A BBC ‘documentary’ on Prime Minister Narendra Modi that furthers the stereotype of India becoming an intolerant nation, with Muslims in particular being oppressed, is in the news these days. The Indian Government has trashed its content as reflecting the ‘colonial mindset’. The irony is that none other than British Prime Minister Rishi Sunak has stated he does not agree with what has been said.
The professional media has every right to criticise politicians for their actions and policies, but the least required of it is that the presentation is unbiased and preferably not coloured by ideological preconceptions. Broadcasters like the BBC can even be excused for pursuing ‘national’ goals but as made clear by Sunak that is not the case. The BBC’s credibility regarding coverage of Indian events came into question as far back as 1971, when it mostly closed its eyes to the reality in Bangladesh and the impending victory.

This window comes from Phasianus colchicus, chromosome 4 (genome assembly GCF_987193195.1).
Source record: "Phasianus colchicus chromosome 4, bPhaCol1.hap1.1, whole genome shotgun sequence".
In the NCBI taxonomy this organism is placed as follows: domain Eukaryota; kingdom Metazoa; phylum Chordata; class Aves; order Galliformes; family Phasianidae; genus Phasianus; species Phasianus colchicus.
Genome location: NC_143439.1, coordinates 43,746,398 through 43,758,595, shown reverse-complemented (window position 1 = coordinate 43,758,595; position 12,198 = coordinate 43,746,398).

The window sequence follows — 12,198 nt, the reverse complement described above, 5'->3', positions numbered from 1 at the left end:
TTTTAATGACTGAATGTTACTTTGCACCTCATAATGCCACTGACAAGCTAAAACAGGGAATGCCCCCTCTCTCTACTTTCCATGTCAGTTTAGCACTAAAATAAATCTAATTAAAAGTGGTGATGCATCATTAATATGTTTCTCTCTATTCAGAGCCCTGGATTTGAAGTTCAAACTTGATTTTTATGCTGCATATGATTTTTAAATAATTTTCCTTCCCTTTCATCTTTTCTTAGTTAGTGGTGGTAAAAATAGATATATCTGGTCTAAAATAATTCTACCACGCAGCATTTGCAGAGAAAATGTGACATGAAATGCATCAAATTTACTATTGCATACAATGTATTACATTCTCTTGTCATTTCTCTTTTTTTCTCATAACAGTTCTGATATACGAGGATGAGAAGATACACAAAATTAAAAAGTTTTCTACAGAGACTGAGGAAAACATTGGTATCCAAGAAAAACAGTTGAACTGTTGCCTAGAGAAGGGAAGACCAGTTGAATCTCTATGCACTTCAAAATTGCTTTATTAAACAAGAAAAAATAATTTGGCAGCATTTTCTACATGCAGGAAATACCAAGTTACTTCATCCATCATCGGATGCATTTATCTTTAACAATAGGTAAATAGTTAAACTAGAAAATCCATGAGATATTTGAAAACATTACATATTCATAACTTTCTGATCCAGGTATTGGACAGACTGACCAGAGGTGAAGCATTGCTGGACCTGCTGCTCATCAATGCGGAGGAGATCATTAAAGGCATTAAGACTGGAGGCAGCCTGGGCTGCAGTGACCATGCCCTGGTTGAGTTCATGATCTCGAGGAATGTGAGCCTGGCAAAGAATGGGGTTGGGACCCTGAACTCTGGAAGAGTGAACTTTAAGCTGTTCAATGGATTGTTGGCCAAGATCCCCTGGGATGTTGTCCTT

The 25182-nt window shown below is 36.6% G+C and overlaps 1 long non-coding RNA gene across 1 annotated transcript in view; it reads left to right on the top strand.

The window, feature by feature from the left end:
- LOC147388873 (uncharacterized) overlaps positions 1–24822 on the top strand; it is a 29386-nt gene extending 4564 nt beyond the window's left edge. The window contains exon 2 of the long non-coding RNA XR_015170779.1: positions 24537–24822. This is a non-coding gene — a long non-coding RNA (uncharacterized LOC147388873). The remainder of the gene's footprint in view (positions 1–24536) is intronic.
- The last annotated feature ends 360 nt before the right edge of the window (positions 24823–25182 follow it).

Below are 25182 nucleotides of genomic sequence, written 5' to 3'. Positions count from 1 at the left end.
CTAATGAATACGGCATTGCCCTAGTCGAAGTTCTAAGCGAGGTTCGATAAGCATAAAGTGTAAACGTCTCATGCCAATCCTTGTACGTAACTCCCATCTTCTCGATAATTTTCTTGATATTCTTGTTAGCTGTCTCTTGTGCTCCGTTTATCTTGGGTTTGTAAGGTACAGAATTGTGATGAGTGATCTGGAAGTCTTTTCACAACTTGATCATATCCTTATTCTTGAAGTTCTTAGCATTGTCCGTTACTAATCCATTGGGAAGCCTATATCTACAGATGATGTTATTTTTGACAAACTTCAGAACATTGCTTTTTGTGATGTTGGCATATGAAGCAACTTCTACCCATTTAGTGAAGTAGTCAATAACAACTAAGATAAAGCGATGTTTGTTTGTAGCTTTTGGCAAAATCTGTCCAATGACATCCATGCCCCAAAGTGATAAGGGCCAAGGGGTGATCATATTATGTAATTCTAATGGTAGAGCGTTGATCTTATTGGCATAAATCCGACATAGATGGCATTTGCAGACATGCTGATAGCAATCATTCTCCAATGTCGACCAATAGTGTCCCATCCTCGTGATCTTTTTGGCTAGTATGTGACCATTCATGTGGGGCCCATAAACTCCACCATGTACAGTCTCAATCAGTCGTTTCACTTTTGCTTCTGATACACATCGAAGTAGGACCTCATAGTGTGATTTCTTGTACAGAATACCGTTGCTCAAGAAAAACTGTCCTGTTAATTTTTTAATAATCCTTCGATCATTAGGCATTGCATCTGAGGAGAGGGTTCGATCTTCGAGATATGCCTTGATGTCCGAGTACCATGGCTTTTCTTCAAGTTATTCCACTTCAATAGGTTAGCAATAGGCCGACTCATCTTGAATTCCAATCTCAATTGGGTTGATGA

Since then, it has only gone downhill. It is not just India but many other parts of the world that are victim of the BBC’s preconceptions and insularity, which tarnish its otherwise high professional skills.
This is not its failing alone – other broadcasters of the Western world suffer from the same problem, with honourable exceptions. They talk down to societies they consider inferior and prefer to interact only with those who adopt the required obsequious attitude. In many ways, this undermines the ‘soft power’ that the Western world, including Britain, retains through its other intellectual products. The amateurish interference in the politics of other countries is the last gasp of what has rightly been described as the colonial mindset, whose adherents are shrinking, not just in number but also influence. Presenting PM Modi as the standard-bearer of an aggressive and intolerant Hindutva at a time when he and India play an important role in maintaining some sanity in a world facing serious economic and political challenges is a disservice to all. It is also an insult to a populace that has exhibited extraordinary maturity in electing its governments over the past seventy-five years. At least minimum respect should be accorded to the mandate given to Modi by the discerning electorate of India. The nit-picking should be left to India’s very vocal opposition. The BBC should, instead, spend some energy on cleaning up its own act in the light of the many scandals that have regularly been emerging regarding its internal functioning.